During Europe’s refugee crisis in 2015, the UN’s response was relatively passive as well. When Antonio Gutteres was the head of UNHCR he often lamented that this was because the UNHCR struggled to win the financial support it needed from other institutions such as the World Bank. 

This issue has been a long standing one. For years governments have been telling the United Nations to “suck your thumb” and wait until we will negotiate a diplomatic solution, said Sylvana Foa, who was a spokeswoman for Secretary-General Boutros Boutros-Ghali (1997 – 2002). 

Sylvana Foa was spot-on; one would wish that an agency that is supposed to represent 82.4 million people displaced worldwide had a stronger voice and a more powerful hand. It would seem that the UN Secretary-Generals are often too worried about pissing off national governments, particularly those who are privileged with approving their re-election. 

Of course, the problems the UNHCR faces aren’t always external. Some come directly from the heart of the UN. Syria, Afghanistan and Yemen continue to force people to flee. Proper political action against them continues to be hampered because of the chaos within the UN Security Council. This is what Unravelling the United Nations refers to when it talks about the shackles of an obsolete structure. 

An independent and more powerful UNHCR is key to coping with the global refugee crisis. And yes, by independent, I mean separated from the United Nations.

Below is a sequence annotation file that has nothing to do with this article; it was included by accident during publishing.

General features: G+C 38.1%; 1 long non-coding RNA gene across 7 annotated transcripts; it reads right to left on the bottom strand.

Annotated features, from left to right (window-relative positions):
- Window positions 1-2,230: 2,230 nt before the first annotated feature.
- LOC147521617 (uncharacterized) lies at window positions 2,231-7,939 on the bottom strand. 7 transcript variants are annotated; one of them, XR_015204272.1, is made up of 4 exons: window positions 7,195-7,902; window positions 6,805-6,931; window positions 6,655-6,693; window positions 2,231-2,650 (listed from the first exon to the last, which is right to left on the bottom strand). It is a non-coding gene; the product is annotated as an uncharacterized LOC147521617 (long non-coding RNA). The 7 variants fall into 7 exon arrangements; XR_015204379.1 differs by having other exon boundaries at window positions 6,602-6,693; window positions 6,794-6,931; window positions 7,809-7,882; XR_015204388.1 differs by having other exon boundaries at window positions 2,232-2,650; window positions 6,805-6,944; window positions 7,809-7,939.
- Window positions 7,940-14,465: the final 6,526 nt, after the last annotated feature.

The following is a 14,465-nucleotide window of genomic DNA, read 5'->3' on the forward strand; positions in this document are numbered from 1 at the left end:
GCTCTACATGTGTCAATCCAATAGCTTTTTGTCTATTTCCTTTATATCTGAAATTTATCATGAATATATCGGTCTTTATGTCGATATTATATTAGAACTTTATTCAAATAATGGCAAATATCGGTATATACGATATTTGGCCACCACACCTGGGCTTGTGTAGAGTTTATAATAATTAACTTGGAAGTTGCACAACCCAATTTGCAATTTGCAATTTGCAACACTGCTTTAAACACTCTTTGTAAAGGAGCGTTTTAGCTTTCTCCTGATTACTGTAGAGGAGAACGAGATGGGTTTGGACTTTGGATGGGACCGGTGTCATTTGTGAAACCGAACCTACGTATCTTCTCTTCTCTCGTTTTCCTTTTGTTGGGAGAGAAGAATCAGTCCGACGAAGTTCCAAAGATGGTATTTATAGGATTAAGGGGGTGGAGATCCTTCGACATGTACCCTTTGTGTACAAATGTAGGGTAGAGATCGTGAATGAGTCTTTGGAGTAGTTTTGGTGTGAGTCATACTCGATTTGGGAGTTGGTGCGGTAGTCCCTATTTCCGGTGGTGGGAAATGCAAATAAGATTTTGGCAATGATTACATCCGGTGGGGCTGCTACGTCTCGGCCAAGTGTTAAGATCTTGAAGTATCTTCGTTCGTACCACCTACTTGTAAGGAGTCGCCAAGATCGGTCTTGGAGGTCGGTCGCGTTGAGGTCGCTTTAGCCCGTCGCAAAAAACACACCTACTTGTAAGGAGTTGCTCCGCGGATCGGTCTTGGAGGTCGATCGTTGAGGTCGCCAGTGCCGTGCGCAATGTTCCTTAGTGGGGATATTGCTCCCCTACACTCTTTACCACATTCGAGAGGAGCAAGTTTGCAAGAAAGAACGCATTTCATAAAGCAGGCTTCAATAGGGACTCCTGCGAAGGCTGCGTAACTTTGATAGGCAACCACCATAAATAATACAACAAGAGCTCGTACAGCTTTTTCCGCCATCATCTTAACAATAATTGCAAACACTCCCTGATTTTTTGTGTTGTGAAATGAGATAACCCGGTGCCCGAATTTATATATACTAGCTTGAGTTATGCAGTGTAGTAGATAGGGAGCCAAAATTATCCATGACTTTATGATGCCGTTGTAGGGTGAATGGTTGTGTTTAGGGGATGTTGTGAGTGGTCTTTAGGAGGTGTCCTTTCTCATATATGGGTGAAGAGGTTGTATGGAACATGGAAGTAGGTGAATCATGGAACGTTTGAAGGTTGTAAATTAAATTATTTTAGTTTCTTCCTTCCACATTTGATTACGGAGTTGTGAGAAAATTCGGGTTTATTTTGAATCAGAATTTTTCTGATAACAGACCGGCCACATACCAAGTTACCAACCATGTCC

Subscribe to UN in Focus, so you won’t miss our coverage of the G20 summit and the 76th UN General Assembly Debates.

Take ownership of UN-aligned

Unlike most organisations, UN-aligned is, primarily, its members. We are the New United Nations and though just a drop in the ocean, for now, we will carry on growing until we will become a force to be reckoned with!The more of us there are, the more chance we have of achieving our aims. Help us by promoting membership to you friends or to people you think have similar values. If every member added another, membership would snowball and we would be unstoppable!We also need active members: people who roll up their sleeves and contribute to the work of the organisation. Some already have, for instance, by writing articles for The Gordian, or offering to help with proofreading.

No matter what you can do, we want you. Write to us with your talents and we’ll make it work. 
The Gordian

Fair’s Fair: Entitlements Are Not Charity

No one needs to be poor. There is plenty for all of us! This is not utopia; this is a fact. In this second issue of our new Utopia series, we will be focusing on poverty and its elimination. Of course, our coverage does not end here. The March issue offers a wide range of insightful pieces by Partho Pratim Chatterjee, Pradeep Kumar Chatterjee, Elvira Ineza, Atika Harba, Carla Pietrobattista, Alex Liberto, Dinojah Patkunarajah, Dawn Roy, and Omar Alansari-Kreger. The editors are Adrian Liberto and Ariana Yekrangi.

Read The Gordian for free

The Gordian Magazine is a community-supported magazine that shares YOUR revolutionary ideas in regards to human rights, animal welfare and environmental protection. Every issue contains global news, opinions and long reads accompanied by striking photography and insightful companion pieces.

We promise not to spam your inbox. Find how we use your information.

Or become a free member.

Subscribe to The Gordian Magazine
The Gordian Magazine is a community supported magazine that shares YOUR revolutionary ideas in regards to human rights, animal welfare and environmental protection. Every issue contains global news, opinions and long reads accompanied by striking photography and insightful companion pieces.

UN-aligned uses cookies to make this website better.